Christmas? No, not Christmas. It's the beginning of August, the weather's perfect, the snow is finally melted and there is absolutely one thing on our mind: hiking! Three years ago my dad and I made a promise to each other that we would hike all 54 fourteeners in Colorado. This year the snow topped mountains lasted longer than past years, so I am a little antsy in anticipation of my first 14er of the season.
So far we have ten under our belt. The first one my dad took me up was Long's Peak and I didn't quite know what I was getting myself into. Ten hours later on the verge of dehydration, a splitting migraine from the altitude and two of my toe nails completely gone I was hooked. Most of you probably are thinking that sounds awful... but let me try and explain.
Climbing a 14er is a roller coaster. Not only does the climb send you left and right, up and down physically but it brings you there emotionally as well. Excited… nervous… eager… amazed… stunned… tired… desperate… exhausted… accomplished… humbled.
Of those emotions the one that explains my love for the mountain the most is humbled. Bridget Asher quoted the feeling as such, “This mountain, the arched back of the earth risen before us, it made me feel humble, like a beggar, just lucky to be here at all, even briefly.”
Last September my dad and I hiked Pikes Peak and my only regret is that I didn’t have a video camera to watch our personal emotional roller coaster throughout the climb. The day begins at 4:00am as we force ourselves out of the hotel room bed in Colorado Springs. We then force feed ourselves bananas and coffee, as it’s way too early to eat, but we know it’s going to be a long day.
We pack our Gregory backpacks full of gear to prepare us for any weather condition. We shove it full with gloves, a hat, extra layers, a raincoat, extra socks, and most importantly food and water. By the time we are done we have an extra 15 lbs. to carry on our back, as if our own weight wasn’t enough.
We are beyond prepared for this climb as we have been planning for weeks. We set a goal to climb Pikes Peak and then picked a date. From that time on we checked the weather forecast everyday making sure we wouldn’t get caught in a thunderstorm up at 14,000 ft. In our excitement we went to REI and purchased bigger, far too expensive, daypacks than we currently owned since this would be our farthest hike yet. Days before we purchased bars and food to bring along and made sure it would all fit in our new shiny packs.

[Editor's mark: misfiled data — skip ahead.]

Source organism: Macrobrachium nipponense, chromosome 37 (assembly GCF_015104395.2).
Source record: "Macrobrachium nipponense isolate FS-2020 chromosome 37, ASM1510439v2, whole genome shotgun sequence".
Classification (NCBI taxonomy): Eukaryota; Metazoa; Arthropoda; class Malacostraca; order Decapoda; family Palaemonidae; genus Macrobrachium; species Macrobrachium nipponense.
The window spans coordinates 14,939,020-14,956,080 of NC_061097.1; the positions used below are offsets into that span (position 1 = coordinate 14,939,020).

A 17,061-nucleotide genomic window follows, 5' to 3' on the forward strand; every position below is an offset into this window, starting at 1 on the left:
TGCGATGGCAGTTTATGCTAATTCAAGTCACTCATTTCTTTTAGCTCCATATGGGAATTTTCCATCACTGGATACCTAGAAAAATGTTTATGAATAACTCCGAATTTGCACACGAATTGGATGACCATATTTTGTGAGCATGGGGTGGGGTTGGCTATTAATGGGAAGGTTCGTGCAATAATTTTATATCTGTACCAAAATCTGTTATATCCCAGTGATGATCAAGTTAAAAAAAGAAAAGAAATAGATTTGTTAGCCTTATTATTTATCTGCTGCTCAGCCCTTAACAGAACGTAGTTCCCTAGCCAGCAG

At this point in time we are nervous and eager to get started. We arrived at the trailhead at 4:30am greeted by a group of 20 other hikers taking off for the day. I remember thinking it was comforting to know we weren't the only ones about to hike. That maybe there was some glimpse of sanity in what we were about to do. We set off in the dark with our headlights on full of excitement and anticipation.
Four thirty in the morning seemed far too early to start, however as we start to hike not only do we see other people hiking up with us but we pass people on the way down. About a mile up we run into 3 older women, who look to be in their 60’s if not older. They are on their way down the mountain, not walking, but running. My first thought is how in the world are they already coming down? My second thought is I hope I am in half as good of shape as them when I reach this point in my hike. Their faces are full of smiles and in between fast steps they are talking as if they are sitting around a table in the living room, barely missing a breath.
A few more miles up we run into our next set of people. They are a group on 4 boys dressed in army attire bushwhacking there way up the trail. We run into various characters like this. An older women who completes the climb 3 times a week! A former meth addict who makes pancakes and coffee for the hikers at a base camp half way up the trail. A whole bunch of tourists at the top eating donuts and smoking cigarettes (a little comical since we are trying to recover our breathe from climbing 12.6 miles of 7,300 vertical feet).
Our emotions jump from excited to accomplished at the top to 'what the hell did we get ourselves into?' at 23 miles in.
By the end a 1/2 mile feels like 5 miles and I am on the verge of a breakdown, but you know what? I would do it all again. There's something extremely special about pushing your body and working beyond your limits. It's a feeling that is indescribable and unbelievably addicting.
The mountains I have climbed have taught me everything I need to know about life. It doesn’t matter how much I prepare, how physically fit I am, how much gear I bring, I will never be ready for what the mountain throws my way. The same goes for life, you can work all you want, save all you want, worry all you want but you know what? Shit happens and nothing can prepare you for that.
You can’t prepare for the lack of oxygen on a mountain or the loss of your toenails just as you can’t prepare for financial pitfall or an illness in life. Worrying about it before you get there doesn’t do any good. If I sat there and worried about the altitude I was at I would be so focused on my breathing I would forget to enjoy the climb. What would be the point?
Of all the reasons we climb this quote by Mark Obmascik sums up the most important reason the best. "'I like the mountains because they make me feel small,' ... 'They help me sort out what's important in life.'" I encourage everyone to find their own mountain for a sense of clarity in this crazy ride and by all means enjoy the climb.
(We are in the process of planning our first fourteener of the season and would love any comments or suggestions from those who have climbed one, a few or all of the Colorado fourteeners! Want to join us? We would love that too!)